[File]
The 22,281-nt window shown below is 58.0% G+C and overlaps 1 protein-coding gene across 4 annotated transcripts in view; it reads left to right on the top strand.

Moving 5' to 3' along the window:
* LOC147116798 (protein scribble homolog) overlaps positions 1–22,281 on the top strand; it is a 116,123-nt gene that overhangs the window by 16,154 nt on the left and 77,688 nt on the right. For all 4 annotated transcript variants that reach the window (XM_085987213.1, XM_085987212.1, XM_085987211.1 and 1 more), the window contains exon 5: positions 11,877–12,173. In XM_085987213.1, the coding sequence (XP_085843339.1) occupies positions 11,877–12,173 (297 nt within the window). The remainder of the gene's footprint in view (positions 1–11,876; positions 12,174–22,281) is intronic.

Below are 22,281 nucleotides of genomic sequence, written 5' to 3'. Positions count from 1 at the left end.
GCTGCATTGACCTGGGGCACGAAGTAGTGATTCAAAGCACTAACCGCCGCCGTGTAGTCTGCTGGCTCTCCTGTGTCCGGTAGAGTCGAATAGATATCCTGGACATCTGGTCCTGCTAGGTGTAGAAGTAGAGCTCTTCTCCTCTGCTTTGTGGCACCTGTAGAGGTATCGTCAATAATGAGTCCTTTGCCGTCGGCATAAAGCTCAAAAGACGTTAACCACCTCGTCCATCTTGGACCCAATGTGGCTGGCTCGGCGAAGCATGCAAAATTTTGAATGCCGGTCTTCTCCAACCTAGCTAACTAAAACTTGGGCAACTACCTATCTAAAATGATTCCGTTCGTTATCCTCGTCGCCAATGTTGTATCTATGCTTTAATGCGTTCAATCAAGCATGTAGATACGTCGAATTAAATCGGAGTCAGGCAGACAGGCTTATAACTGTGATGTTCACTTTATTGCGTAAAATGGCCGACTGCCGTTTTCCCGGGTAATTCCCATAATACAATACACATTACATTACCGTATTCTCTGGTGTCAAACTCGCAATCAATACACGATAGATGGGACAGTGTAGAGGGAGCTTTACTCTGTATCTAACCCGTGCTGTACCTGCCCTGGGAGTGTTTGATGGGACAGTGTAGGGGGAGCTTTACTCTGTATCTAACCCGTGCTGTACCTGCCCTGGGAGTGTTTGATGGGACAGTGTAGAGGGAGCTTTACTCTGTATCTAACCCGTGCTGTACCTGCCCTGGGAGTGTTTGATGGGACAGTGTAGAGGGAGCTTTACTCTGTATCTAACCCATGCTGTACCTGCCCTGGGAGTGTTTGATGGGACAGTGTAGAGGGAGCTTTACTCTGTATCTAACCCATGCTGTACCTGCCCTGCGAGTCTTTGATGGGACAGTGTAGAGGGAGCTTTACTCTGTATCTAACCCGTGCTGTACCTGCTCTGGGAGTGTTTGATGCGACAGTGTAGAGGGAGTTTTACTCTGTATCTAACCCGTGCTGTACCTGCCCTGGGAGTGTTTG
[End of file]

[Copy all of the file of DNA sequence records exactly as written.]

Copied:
The 22,281-nt window shown below is 58.0% G+C and overlaps 1 protein-coding gene across 4 annotated transcripts in view; it reads left to right on the top strand.

Moving 5' to 3' along the window:
* LOC147116798 (protein scribble homolog) overlaps positions 1–22,281 on the top strand; it is a 116,123-nt gene that overhangs the window by 16,154 nt on the left and 77,688 nt on the right. For all 4 annotated transcript variants that reach the window (XM_085987213.1, XM_085987212.1, XM_085987211.1 and 1 more), the window contains exon 5: positions 11,877–12,173. In XM_085987213.1, the coding sequence (XP_085843339.1) occupies positions 11,877–12,173 (297 nt within the window). The remainder of the gene's footprint in view (positions 1–11,876; positions 12,174–22,281) is intronic.

Below are 22,281 nucleotides of genomic sequence, written 5' to 3'. Positions count from 1 at the left end.
GCTGCATTGACCTGGGGCACGAAGTAGTGATTCAAAGCACTAACCGCCGCCGTGTAGTCTGCTGGCTCTCCTGTGTCCGGTAGAGTCGAATAGATATCCTGGACATCTGGTCCTGCTAGGTGTAGAAGTAGAGCTCTTCTCCTCTGCTTTGTGGCACCTGTAGAGGTATCGTCAATAATGAGTCCTTTGCCGTCGGCATAAAGCTCAAAAGACGTTAACCACCTCGTCCATCTTGGACCCAATGTGGCTGGCTCGGCGAAGCATGCAAAATTTTGAATGCCGGTCTTCTCCAACCTAGCTAACTAAAACTTGGGCAACTACCTATCTAAAATGATTCCGTTCGTTATCCTCGTCGCCAATGTTGTATCTATGCTTTAATGCGTTCAATCAAGCATGTAGATACGTCGAATTAAATCGGAGTCAGGCAGACAGGCTTATAACTGTGATGTTCACTTTATTGCGTAAAATGGCCGACTGCCGTTTTCCCGGGTAATTCCCATAATACAATACACATTACATTACCGTATTCTCTGGTGTCAAACTCGCAATCAATACACGATAGATGGGACAGTGTAGAGGGAGCTTTACTCTGTATCTAACCCGTGCTGTACCTGCCCTGGGAGTGTTTGATGGGACAGTGTAGGGGGAGCTTTACTCTGTATCTAACCCGTGCTGTACCTGCCCTGGGAGTGTTTGATGGGACAGTGTAGAGGGAGCTTTACTCTGTATCTAACCCGTGCTGTACCTGCCCTGGGAGTGTTTGATGGGACAGTGTAGAGGGAGCTTTACTCTGTATCTAACCCATGCTGTACCTGCCCTGGGAGTGTTTGATGGGACAGTGTAGAGGGAGCTTTACTCTGTATCTAACCCATGCTGTACCTGCCCTGCGAGTCTTTGATGGGACAGTGTAGAGGGAGCTTTACTCTGTATCTAACCCGTGCTGTACCTGCTCTGGGAGTGTTTGATGCGACAGTGTAGAGGGAGTTTTACTCTGTATCTAACCCGTGCTGTACCTGCCCTGGGAGTGTTTG